I am no stranger to wealth inequality. I’ve lived it personally when I was growing up poor, and I see it daily in Washington DC. Often wealth inequality is about class as much as race, yet in South Africa I found race to be the defining characteristic.
Class divide in cars
In every country I’ve visited in Africa, black Africans are the most populous people driving cars. Now there are some white people behind the wheel – be they natives and expats, but by in large, the driving population ethnicity mimics the overall population.
But not in South Africa. I was shocked to see only whites driving in Johannesburg and Cape Town. Black Africans were in shared minibus taxis or walking. Now I did see one or two black Africans driving, but they were in the extreme minority.Read More
“Quick, buy stamps!” That’s what Flat Elise told me as we were in line for a tour of South Africa’s Parliament building. As we turned left to grab stamps at the cute little post office in Parliament, the tour went right and disappeared down the hallway.
By the time we had our stamps, the tour was nowhere in sight. It was just Flat Elise and I, let loose in the legislative capital of the Republic. So we went exploring.
I’ve been to the US Capital Building before – it’s a surprisingly easy place to visit if you skip the annoying tour. In fact, you can walk right it – no need for a reason, as these are your elected representatives, right? You should be able to visit them at your leisure. Still, you have to go through a security check, as you do in South Africa.Read More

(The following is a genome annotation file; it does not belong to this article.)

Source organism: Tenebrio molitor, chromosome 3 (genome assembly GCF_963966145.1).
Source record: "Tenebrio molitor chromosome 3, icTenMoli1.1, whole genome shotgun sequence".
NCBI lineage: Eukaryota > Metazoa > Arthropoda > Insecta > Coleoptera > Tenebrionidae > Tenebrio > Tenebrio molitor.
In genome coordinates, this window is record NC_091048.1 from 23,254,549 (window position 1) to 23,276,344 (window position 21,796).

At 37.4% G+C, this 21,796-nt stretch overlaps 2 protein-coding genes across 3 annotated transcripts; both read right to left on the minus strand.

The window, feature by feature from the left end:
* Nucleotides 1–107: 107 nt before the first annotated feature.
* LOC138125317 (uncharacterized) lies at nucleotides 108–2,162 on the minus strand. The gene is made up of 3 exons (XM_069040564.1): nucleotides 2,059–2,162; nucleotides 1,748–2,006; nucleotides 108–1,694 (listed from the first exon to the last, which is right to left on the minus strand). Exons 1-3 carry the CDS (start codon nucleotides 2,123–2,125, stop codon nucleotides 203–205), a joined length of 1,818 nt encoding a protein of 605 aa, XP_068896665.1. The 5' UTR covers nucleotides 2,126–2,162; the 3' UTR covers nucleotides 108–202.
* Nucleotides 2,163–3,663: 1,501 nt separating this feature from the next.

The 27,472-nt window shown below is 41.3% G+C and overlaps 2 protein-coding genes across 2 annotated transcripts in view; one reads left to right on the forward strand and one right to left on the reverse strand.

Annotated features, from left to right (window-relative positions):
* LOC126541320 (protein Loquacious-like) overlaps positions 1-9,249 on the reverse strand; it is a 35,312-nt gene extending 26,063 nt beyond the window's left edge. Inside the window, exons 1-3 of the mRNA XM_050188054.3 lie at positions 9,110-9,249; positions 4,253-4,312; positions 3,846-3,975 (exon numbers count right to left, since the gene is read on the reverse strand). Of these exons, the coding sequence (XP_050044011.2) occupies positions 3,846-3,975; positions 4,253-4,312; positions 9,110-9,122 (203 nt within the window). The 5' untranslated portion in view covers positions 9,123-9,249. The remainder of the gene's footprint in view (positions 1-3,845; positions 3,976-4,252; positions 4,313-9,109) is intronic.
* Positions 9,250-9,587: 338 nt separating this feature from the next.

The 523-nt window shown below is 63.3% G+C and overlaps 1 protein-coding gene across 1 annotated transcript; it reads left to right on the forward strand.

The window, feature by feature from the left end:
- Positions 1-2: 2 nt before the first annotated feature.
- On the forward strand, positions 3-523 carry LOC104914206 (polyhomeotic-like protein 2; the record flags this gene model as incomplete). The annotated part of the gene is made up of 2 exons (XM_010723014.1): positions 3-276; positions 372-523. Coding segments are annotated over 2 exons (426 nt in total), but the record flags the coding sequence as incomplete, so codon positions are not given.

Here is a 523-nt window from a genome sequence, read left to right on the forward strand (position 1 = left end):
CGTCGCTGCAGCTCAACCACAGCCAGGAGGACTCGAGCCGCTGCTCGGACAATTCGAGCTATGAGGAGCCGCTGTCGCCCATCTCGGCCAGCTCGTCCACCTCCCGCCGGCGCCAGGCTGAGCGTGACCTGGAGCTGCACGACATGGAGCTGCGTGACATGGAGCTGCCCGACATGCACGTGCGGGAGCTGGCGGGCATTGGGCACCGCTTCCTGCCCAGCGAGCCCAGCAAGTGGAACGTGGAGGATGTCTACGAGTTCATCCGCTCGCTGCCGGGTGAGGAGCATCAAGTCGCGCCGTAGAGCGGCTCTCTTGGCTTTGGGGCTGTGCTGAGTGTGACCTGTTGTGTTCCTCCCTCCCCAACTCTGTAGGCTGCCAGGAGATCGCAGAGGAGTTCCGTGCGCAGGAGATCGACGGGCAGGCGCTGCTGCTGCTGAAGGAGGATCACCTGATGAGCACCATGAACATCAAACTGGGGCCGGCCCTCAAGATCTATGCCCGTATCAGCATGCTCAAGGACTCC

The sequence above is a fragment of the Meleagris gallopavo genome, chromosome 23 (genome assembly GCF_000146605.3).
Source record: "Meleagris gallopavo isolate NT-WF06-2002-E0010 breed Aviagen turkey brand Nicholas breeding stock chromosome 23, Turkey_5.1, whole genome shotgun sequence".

South Africa is an amazingly car-centric country, partly due to geography, with large distances between lightly populated areas, and partly as a legacy of apartheid, with physical distance as a means of enforcing segregation.
Car ownership is also highly concentrated, its mainly rich whites that drive, with Africans in share taxis or walking. Which is why the car parking craziness of South Africa took me by such surprise.Read More
Of all the signs I’ve seen in the many airports worldwide, the bright yellow “Firearms Check-In” was the most unexpected. And yet, there it was, shining bright at Johannesburg International Airport.
Now I understand why gun-toting citizenry should check their weapons. We don’t need arguments over seat assignments escalating into inter-cabin shootouts, but it surprises me that there’s a need for firearm check-in to begin with.Read More